Price Hikes Have Americans Abandoning Car, House Purchases: Survey

Americans are putting off purchasing new cars, homes and more due to rising prices, according to a new survey.

Morning Consult's economic outlook report found 51 percent of U.S. adults abandoned the idea of buying a new vehicle, whether it be a car or SUV, last month and said price hikes were a major inhibitor. Half of Americans also stopped considering purchasing a new home or apartment for the same reason.

"While these categories are known to be supply constrained, it is affordability—not availability—that is limiting demand," the report stated.

John Leer, Morning Consult's chief economist, told Newsweek that Americans are pulling back spending in categories that are discretionary in nature.

"The prices of those goods are particularly elevated right now," he said. "Used cars are crazy high. So it's not surprising to me that you see a lot of consumers who are thinking about buying these goods, saying, 'Wait a second, maybe it's going to pay for me to hold off on them. Maybe not only will my finances be in a better shape, maybe the prices of those goods will actually come down in the future.'"

The findings come as inflation hit a 40-year high in January, according to the Department of Labor's Bureau of Labor Statistics, with the consumer price index rising 7.5 percent compared to a year ago. Polls have consistently shown inflation to be a top concern for Americans, with many blaming the Biden administration.

Many Americans also considered going out to eat or ordering takeout, buying gas or furniture, but stopped themselves, according to Morning Consult's findings. A third of adults even said they thought about buying groceries, but didn't follow through because of price increases.

A majority of all adults said they are "very concerned" about inflation, up from 9 percentage points from June of last year.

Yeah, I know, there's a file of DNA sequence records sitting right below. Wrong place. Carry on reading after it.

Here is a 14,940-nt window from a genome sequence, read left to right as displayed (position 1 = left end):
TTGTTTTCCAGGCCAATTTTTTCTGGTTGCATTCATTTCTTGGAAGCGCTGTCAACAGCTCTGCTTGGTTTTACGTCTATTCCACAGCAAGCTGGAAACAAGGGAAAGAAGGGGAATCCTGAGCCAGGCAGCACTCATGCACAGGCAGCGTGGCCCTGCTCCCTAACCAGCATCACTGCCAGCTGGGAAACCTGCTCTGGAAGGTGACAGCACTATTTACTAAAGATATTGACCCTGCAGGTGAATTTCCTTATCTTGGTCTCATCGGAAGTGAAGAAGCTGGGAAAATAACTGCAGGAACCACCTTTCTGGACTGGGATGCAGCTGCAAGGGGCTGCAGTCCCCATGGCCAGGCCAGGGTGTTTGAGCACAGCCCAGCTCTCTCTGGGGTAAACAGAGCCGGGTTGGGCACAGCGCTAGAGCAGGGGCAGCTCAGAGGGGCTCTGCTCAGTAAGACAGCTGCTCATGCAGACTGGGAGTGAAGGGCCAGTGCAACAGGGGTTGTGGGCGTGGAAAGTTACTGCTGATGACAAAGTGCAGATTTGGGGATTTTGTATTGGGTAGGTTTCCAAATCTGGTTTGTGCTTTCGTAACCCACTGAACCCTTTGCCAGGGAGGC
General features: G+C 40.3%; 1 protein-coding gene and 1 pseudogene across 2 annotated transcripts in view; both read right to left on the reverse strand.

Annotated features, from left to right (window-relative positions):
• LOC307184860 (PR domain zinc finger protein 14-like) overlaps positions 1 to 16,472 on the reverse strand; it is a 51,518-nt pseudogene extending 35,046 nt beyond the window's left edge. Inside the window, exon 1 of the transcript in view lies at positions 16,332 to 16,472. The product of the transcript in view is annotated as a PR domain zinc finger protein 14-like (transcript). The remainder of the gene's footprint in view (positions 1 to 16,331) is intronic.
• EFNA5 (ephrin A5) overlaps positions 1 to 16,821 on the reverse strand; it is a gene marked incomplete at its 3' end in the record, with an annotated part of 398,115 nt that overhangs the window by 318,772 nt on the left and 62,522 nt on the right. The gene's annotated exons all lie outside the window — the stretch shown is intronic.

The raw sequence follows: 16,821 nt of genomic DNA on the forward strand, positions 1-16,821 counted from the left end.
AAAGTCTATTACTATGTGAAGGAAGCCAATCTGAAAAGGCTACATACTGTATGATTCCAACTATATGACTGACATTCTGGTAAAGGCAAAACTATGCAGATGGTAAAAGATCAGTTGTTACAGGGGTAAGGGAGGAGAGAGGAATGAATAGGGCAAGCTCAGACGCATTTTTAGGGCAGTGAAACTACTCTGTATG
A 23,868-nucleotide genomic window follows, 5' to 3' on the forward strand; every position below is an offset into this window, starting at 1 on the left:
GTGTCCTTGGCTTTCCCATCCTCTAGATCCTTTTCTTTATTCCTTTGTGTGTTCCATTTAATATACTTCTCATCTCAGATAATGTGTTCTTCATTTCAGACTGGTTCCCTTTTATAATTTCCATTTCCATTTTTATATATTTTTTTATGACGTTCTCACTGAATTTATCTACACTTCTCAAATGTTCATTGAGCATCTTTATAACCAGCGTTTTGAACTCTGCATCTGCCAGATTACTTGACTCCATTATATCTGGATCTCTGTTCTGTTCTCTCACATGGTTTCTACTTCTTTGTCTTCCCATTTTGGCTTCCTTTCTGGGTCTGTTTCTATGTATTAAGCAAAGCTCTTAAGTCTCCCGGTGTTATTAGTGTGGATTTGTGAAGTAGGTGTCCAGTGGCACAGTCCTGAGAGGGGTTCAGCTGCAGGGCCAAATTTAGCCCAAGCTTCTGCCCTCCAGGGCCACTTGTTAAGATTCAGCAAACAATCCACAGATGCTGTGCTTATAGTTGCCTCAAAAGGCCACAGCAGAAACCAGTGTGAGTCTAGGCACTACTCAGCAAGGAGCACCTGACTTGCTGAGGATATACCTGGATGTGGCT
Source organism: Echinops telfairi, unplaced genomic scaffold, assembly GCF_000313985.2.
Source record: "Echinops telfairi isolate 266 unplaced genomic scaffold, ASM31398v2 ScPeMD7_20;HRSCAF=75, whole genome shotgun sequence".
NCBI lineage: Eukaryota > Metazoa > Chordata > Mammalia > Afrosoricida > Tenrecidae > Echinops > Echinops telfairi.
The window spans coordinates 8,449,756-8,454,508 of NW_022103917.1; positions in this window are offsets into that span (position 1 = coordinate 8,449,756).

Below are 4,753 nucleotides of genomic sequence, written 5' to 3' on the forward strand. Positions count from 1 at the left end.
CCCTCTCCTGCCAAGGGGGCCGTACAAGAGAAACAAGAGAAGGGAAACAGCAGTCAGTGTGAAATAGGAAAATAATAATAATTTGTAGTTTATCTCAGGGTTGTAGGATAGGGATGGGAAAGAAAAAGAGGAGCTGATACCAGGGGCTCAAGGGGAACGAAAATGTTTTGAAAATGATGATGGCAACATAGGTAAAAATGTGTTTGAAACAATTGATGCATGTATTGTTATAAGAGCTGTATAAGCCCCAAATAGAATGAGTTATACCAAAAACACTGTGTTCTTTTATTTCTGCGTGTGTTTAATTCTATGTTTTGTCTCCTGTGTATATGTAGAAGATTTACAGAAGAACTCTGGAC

"We know that consumers still expect inflation to run roughly just over 6 percent over the next 12 months," Leer said, who noted that certain groups, such as rural Americans or older individuals, are getting hit harder by inflation.

Federal Reserve chair Jerome Powell told lawmakers on Thursday that the Russian invasion of Ukraine could stoke inflation even higher. The global energy market is already reeling from the conflict, causing an increase in gas and oil prices.

"Commodity prices have moved up—energy prices, in particular," he said when asked about the economic repercussions of the conflict. "That's going to work its way through the U.S. economy. We're going to see upward pressure on inflation, at least for a while."

Price Hikes Have Americans Abandoning Purchases
Americans are putting off purchase for new cars, homes and more due to rising prices, according to a new survey. Above, a for sale sign is seen near houses in Arlington, Virginia, on May 6, 2020. Andrew Caballero-Reynolds/AFP via GETTY IMAGES

President Joe Biden on Friday said the new jobs report from the Department of Labor showed the country can tackle inflation.

"While we must tackle head on the challenge families are facing with rising costs, today's report underscores that the United States is uniquely well positioned to deal with the challenge that inflation has posed across the world as we recover from the pandemic," he said in a statement.

The jobs report showed 678,000 jobs added in February, with the unemployment rate dropping to 3.8 percent. The increase in payrolls was the biggest since the summer, and exceeded forecaster's expectations.

Morning Consult surveyed 2,210 U.S. adults between February 17 and February 19. The poll's margin of error is plus or minus 2 percentage points.

Update 03/04/23, 4:15 p.m. ET: This story was updated with more information and background.